We’d like to share them with the village someday.
Thus far, we have identified the seeds, but have not understood fully the growing conditions.
Earlier this year, I went on a shopping trip, with my little flower girl from the village in tow.
She took in the view from the window as we traveled far to a first-world grocery store in the capital city, beyond the devastation of the poverty in the village,
-and marveled together at the strange array of fruits and veggies representative of the world market on the produce shelves –
-taking in the comforts ready to be found for the tourists who visited there.
“What’s this?” Asked one in our group.
“It’s a leek.” They said carefully, reading the produce label.
“Does it look like something you would eat?” We passed the test onto our flower girl, representing the children in the village.
She nodded seriously.
“Alrighty then! Put it in the cart.” She bowed before she picked it up and grinned.
I have seen several Asian recipes that call for leeks –
-but we’d yet to try them on the children in the village.
“It looks like they would re-grow.” I said, peering at the long-legged veggie.
We took it back to the village to experiment.
First we introduced them to the children,
and secondly we placed them in water –
-and were so happy when it began to grow new roots in water.
“Oh, these!” Cried an elder widow. “I have tried them once. They are very nice.”
“We have to try to get them to grow, and then you can have them during the rainy season. They seem like they’d do well then.”
The rains were stronger and put more weight on the ground than we thought, and I am not sure what happened to the leeks after planting. Leeks are also of the allium family, and are bulbous and require little attention once planted in the right conditions.
Up ’til now, I don’t think we’ve tried to make any meals with them, but what I know is that they are supposed to taste like giant green onions, and go well in stir-frys and maybe casserole-dishes, and soups – especially when sautéed to add extra flavor to broth.
Leeks can help fill in Vitamin K deficiencies – which will help nourish and protect vision in village children.
Vitamin K is known to protect vision – especially for newborns – so even in the first world, it is routine for babies born in hospitals in developed nations to get Vitamin K eye drops to protect their vision – guarding them anti-bacterially from blindness.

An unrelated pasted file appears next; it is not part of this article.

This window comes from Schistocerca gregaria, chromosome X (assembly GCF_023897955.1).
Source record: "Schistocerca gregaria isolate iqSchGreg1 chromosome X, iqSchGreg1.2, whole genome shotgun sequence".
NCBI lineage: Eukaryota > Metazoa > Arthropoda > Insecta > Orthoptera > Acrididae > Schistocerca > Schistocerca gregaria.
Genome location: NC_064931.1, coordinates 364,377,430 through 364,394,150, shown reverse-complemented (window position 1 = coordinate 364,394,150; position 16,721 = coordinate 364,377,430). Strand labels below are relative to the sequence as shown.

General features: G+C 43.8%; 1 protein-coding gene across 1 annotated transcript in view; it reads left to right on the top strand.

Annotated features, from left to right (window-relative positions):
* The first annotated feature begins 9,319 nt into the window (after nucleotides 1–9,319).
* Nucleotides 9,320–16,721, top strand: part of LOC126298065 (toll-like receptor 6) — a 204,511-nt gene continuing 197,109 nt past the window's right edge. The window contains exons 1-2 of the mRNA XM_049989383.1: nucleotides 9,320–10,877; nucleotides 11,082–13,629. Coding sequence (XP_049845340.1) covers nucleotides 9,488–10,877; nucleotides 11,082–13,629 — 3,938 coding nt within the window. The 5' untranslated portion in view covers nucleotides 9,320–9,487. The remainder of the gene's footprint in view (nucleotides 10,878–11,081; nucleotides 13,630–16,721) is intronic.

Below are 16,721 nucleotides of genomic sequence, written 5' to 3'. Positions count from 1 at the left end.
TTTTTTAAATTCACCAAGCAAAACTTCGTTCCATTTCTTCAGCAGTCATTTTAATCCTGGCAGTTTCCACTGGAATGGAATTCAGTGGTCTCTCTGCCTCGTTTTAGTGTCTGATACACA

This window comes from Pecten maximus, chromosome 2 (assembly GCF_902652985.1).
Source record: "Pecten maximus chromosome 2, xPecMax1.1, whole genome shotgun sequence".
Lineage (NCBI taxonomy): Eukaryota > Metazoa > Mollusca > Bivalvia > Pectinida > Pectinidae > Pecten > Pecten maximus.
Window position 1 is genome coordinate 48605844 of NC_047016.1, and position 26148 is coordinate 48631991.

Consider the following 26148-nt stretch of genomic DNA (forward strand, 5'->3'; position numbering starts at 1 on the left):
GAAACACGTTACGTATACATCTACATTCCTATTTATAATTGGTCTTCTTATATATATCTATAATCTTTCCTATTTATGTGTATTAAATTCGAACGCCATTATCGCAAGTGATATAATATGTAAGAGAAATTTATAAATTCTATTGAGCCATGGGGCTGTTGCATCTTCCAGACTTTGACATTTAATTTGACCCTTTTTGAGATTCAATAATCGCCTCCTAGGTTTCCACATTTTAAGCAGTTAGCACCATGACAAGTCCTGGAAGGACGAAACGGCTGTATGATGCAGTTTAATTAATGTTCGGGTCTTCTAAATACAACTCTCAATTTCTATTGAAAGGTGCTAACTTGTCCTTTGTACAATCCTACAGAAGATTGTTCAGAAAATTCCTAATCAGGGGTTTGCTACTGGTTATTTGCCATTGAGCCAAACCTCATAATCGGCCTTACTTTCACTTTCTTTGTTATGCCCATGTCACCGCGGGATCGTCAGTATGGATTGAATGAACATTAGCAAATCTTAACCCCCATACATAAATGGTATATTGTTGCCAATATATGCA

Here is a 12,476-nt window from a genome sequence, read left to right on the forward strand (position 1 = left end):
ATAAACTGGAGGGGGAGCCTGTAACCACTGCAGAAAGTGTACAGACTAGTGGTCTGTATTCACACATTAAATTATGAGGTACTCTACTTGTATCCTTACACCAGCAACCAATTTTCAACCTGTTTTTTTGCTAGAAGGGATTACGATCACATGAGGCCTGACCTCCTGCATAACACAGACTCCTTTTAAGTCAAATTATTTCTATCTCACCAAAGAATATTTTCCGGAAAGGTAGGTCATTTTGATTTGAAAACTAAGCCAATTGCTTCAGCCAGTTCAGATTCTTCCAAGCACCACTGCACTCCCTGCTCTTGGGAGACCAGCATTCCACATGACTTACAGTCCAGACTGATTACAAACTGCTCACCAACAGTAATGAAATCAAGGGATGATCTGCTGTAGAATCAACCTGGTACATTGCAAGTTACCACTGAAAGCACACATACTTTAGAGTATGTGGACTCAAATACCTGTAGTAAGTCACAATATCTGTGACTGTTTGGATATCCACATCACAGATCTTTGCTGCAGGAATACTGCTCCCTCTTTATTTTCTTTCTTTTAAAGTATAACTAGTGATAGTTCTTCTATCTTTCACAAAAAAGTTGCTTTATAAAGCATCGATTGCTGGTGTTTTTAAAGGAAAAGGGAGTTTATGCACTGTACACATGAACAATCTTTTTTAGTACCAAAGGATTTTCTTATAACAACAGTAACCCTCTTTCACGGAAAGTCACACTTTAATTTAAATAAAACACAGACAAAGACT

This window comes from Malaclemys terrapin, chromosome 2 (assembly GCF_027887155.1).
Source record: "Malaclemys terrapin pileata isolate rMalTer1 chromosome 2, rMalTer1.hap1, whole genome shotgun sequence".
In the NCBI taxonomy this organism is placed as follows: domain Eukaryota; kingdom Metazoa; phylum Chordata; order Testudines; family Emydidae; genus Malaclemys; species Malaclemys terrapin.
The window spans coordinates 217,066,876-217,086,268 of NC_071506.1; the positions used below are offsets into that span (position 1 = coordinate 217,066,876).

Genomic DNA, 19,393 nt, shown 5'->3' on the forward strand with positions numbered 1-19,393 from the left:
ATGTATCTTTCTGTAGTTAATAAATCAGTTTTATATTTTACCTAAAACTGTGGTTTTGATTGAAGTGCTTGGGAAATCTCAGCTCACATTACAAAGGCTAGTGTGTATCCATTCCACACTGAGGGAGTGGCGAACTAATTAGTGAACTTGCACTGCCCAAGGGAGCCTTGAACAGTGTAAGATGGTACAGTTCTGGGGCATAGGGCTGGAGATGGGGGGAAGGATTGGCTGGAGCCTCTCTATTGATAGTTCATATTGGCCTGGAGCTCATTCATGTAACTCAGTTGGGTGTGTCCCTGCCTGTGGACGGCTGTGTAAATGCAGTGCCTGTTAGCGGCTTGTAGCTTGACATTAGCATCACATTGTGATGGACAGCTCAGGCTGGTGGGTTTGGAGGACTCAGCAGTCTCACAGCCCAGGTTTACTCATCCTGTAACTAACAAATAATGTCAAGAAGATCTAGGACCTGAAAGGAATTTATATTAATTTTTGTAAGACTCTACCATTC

It is difficult for children in the village to afford schooling and uniforms, but to see a specialist – such as an optometrist is cost-prohibitive. We once sponsored glasses for a village child, by the time we traveled in to the capital city and made an appointment with a reputable professional, and had the prescription glasses – it was more than $400 USD. Most people in the nation where we work – about eighty percent of the population, live on less than $2 per day.
When ingested, Vitamin K helps guard against blood-clotting and helps promote healthy intestinal flora with anti-bacterial properties.
Leeks also include maganese, copper, and are also known as elephant garlic and kurrat.
Leeks also have a strange, but significant cultural history – of being worn – as a legendary emblem:
According to one legend, King Cadwaladr of Gwynedd ordered his soldiers to identify themselves by wearing the vegetable on their helmets in an ancient battle against the Saxons that took place in a leek field. The Elizabethan poet Michael Drayton stated, in contrast, that the tradition was a tribute to Saint David, who ate only leeks when he was fasting. Whatever the case, the leek has been known to be a symbol of Wales for a long time; Shakespeare, for example, refers to the custom of wearing a leek as an “ancient tradition” in Henry V. In the play, Henry tells the Welsh officer Fluellen that he, too, is wearing a leek “for I am Welsh, you know, good countryman.” The 1985 and 1990 British one pound coins bear the design of a leek in a coronet, representing Wales.